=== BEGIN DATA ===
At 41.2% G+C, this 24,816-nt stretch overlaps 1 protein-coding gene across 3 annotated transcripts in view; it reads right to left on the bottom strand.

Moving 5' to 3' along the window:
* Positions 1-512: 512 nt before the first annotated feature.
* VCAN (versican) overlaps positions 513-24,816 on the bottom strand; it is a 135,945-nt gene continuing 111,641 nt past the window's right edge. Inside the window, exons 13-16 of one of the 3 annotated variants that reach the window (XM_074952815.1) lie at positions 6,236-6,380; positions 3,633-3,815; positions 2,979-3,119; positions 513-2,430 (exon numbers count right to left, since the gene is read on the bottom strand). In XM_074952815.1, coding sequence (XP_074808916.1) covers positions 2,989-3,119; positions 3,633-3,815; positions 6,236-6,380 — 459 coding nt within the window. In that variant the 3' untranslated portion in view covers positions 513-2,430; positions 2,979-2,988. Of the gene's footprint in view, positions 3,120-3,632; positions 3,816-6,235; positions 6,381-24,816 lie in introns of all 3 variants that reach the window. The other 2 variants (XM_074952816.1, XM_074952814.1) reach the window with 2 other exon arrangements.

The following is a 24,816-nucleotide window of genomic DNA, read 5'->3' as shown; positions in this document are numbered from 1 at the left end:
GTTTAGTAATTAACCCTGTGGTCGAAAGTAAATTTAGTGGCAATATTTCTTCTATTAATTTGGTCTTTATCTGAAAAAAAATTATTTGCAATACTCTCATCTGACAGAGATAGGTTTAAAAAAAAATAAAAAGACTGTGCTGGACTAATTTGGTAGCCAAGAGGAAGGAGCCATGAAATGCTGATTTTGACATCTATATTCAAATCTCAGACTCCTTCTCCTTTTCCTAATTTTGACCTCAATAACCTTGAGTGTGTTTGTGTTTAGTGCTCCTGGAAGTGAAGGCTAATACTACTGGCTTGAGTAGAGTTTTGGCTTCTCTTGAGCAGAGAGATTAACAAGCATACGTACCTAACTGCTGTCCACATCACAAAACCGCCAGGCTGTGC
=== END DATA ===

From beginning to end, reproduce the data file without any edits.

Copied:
At 41.2% G+C, this 24,816-nt stretch overlaps 1 protein-coding gene across 3 annotated transcripts in view; it reads right to left on the bottom strand.

Moving 5' to 3' along the window:
* Positions 1-512: 512 nt before the first annotated feature.
* VCAN (versican) overlaps positions 513-24,816 on the bottom strand; it is a 135,945-nt gene continuing 111,641 nt past the window's right edge. Inside the window, exons 13-16 of one of the 3 annotated variants that reach the window (XM_074952815.1) lie at positions 6,236-6,380; positions 3,633-3,815; positions 2,979-3,119; positions 513-2,430 (exon numbers count right to left, since the gene is read on the bottom strand). In XM_074952815.1, coding sequence (XP_074808916.1) covers positions 2,989-3,119; positions 3,633-3,815; positions 6,236-6,380 — 459 coding nt within the window. In that variant the 3' untranslated portion in view covers positions 513-2,430; positions 2,979-2,988. Of the gene's footprint in view, positions 3,120-3,632; positions 3,816-6,235; positions 6,381-24,816 lie in introns of all 3 variants that reach the window. The other 2 variants (XM_074952816.1, XM_074952814.1) reach the window with 2 other exon arrangements.

The following is a 24,816-nucleotide window of genomic DNA, read 5'->3' as shown; positions in this document are numbered from 1 at the left end:
GTTTAGTAATTAACCCTGTGGTCGAAAGTAAATTTAGTGGCAATATTTCTTCTATTAATTTGGTCTTTATCTGAAAAAAAATTATTTGCAATACTCTCATCTGACAGAGATAGGTTTAAAAAAAAATAAAAAGACTGTGCTGGACTAATTTGGTAGCCAAGAGGAAGGAGCCATGAAATGCTGATTTTGACATCTATATTCAAATCTCAGACTCCTTCTCCTTTTCCTAATTTTGACCTCAATAACCTTGAGTGTGTTTGTGTTTAGTGCTCCTGGAAGTGAAGGCTAATACTACTGGCTTGAGTAGAGTTTTGGCTTCTCTTGAGCAGAGAGATTAACAAGCATACGTACCTAACTGCTGTCCACATCACAAAACCGCCAGGCTGTGC